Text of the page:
The latest Tillage Edge podcast features a review of crop performance over the last few months and the current priorities for field work.

Head of crops knowledge transfer with Teagasc, Michael Hennessy, confirmed that winter oilseed rape is now starting to green-up.

“Similarly, winter barley has turned a distinct colour of yellow over the past four or five days. And many growers are now anxious to apply fertiliser,” he stated.

Crop performance and weather

Hennessy went on to highlight how compliant the weather had been throughout the autumn of 2021.  As a result, crops are more advanced than normal.

“But there is no guarantee that such will be the case for the remainder of the year ahead,” he added.

Hennessy was joined by Teagasc crop specialists Shay Phelan and Ciaran Collins.

According to Collins, the winter barley area sown out in Ireland last year was in the region of 65,000ha.

“Oats are slightly up at 15,000ha. The equivalent figure for 2020/21 was around 14,000ha.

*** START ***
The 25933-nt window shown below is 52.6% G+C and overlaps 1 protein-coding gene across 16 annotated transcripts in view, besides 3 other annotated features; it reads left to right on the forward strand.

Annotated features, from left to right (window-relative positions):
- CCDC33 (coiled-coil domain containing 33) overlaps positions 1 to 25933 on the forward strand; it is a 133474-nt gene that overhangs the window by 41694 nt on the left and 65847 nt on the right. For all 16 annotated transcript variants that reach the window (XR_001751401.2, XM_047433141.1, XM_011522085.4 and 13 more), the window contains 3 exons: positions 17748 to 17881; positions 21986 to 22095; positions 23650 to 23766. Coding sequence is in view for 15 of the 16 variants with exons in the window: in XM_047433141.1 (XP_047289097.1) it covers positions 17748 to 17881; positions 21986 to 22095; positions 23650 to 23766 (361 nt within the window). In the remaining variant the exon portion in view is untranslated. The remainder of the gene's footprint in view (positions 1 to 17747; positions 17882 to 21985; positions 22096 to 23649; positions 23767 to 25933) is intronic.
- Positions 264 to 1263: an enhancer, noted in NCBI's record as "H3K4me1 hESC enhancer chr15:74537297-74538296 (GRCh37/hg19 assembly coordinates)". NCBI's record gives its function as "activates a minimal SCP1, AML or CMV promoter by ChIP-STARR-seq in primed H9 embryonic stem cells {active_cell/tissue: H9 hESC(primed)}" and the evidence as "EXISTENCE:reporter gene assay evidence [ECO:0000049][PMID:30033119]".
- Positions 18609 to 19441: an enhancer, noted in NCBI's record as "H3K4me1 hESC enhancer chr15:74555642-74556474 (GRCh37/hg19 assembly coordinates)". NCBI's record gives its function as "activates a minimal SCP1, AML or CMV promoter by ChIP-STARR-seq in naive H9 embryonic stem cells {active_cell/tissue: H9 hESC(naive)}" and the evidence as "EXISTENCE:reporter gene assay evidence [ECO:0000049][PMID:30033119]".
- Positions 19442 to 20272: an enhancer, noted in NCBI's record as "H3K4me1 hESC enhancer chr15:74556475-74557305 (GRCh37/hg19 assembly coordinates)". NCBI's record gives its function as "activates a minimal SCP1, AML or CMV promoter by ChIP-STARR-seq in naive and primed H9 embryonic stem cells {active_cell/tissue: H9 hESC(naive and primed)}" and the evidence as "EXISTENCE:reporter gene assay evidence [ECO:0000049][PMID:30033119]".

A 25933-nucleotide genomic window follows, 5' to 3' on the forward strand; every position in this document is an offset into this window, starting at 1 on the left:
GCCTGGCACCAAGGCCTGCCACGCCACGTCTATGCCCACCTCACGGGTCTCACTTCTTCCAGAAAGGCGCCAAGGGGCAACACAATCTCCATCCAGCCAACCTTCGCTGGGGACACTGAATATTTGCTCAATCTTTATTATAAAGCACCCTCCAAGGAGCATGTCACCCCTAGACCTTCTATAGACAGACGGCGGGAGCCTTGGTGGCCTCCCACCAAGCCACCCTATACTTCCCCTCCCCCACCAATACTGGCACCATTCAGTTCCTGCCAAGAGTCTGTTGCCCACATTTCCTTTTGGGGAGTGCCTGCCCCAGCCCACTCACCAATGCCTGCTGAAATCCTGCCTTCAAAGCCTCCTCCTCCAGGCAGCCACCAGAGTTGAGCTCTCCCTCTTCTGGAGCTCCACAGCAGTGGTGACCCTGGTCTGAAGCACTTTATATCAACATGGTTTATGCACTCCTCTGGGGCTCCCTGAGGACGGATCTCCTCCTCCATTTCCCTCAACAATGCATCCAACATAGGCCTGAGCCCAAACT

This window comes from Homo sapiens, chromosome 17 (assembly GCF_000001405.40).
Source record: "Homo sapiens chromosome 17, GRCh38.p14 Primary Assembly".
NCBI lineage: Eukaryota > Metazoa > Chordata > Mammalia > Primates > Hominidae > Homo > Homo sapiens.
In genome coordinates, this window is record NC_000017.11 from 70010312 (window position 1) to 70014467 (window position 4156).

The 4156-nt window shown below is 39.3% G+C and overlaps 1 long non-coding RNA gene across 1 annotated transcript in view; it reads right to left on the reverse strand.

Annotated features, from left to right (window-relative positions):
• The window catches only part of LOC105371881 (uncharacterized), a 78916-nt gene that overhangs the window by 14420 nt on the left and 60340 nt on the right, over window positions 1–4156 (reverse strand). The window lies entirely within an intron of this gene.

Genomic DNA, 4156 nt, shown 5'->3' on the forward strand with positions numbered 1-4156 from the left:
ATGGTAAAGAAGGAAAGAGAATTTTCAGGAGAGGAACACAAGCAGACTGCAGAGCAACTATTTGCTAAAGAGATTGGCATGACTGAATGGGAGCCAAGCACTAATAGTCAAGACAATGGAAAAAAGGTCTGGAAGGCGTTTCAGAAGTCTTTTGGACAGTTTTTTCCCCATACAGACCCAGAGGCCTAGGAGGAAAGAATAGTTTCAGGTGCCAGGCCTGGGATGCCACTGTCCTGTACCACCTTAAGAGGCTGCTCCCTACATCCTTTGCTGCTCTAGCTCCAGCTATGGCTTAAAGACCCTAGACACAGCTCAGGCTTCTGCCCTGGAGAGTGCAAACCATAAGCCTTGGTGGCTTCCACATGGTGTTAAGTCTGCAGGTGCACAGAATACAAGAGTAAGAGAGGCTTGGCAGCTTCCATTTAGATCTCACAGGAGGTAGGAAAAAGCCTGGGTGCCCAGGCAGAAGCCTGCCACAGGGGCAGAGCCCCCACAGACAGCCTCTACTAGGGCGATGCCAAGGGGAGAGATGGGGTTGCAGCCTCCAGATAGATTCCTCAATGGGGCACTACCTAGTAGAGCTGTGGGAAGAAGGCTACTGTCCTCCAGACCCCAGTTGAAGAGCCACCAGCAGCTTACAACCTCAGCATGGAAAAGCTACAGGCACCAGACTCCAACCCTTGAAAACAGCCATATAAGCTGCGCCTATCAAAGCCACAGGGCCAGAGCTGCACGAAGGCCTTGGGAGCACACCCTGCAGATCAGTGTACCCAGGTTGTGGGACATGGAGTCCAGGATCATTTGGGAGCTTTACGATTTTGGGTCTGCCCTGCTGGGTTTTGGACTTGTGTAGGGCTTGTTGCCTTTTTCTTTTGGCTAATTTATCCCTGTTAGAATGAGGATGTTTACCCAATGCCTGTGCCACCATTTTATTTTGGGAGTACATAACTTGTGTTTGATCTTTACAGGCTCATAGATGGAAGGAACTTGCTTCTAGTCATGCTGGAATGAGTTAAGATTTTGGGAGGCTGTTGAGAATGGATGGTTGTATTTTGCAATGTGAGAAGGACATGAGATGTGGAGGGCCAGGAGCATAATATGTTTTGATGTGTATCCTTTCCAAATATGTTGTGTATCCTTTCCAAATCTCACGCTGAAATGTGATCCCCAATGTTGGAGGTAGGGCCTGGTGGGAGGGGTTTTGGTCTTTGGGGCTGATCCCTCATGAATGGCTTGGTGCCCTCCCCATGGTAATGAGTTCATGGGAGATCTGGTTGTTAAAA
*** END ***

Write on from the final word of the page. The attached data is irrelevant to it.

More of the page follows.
“Wheat is probably up a little bit, coming in at around 57,000ha.

“But the big change is in oilseed rape. Approximately 10,000ha of the crop were sown out in 2020. This figure has risen to around 13,000ha for the 2021/22 season.

“Most crops in the south are looking very well at the present time. Growing conditions back in the autumn were exceptional,” Collins continued.

“Establishment was good and we have had a very benign winter. There are very few missing patches in fields and growth has started to take off over recent days.”

Locations of crops

Phelan said that crops in the midlands and north are looking equally robust.

“There were a few crops sown late after potatoes and beet. Some of these might be under a bit of pressure at the present time,” Phelan said.

“But there are not too many gaps, even in those crops; the potential in them is quite good.”

Phelan went on to confirm that a significant number of rape crops had been grazed by pigeons over the past couple of weeks.

“In some cases, this has led to a fair bit of damage,” he explained.

“As a consequence of this, crops that were registering an Green Area Index of 2 have come back to a figure of around 1.5 and in some cases even lower than this.”

“But crops that have not been impacted by pigeons are doing extremely well. In some cases, we are picking up Green Area Index figures of around 3.”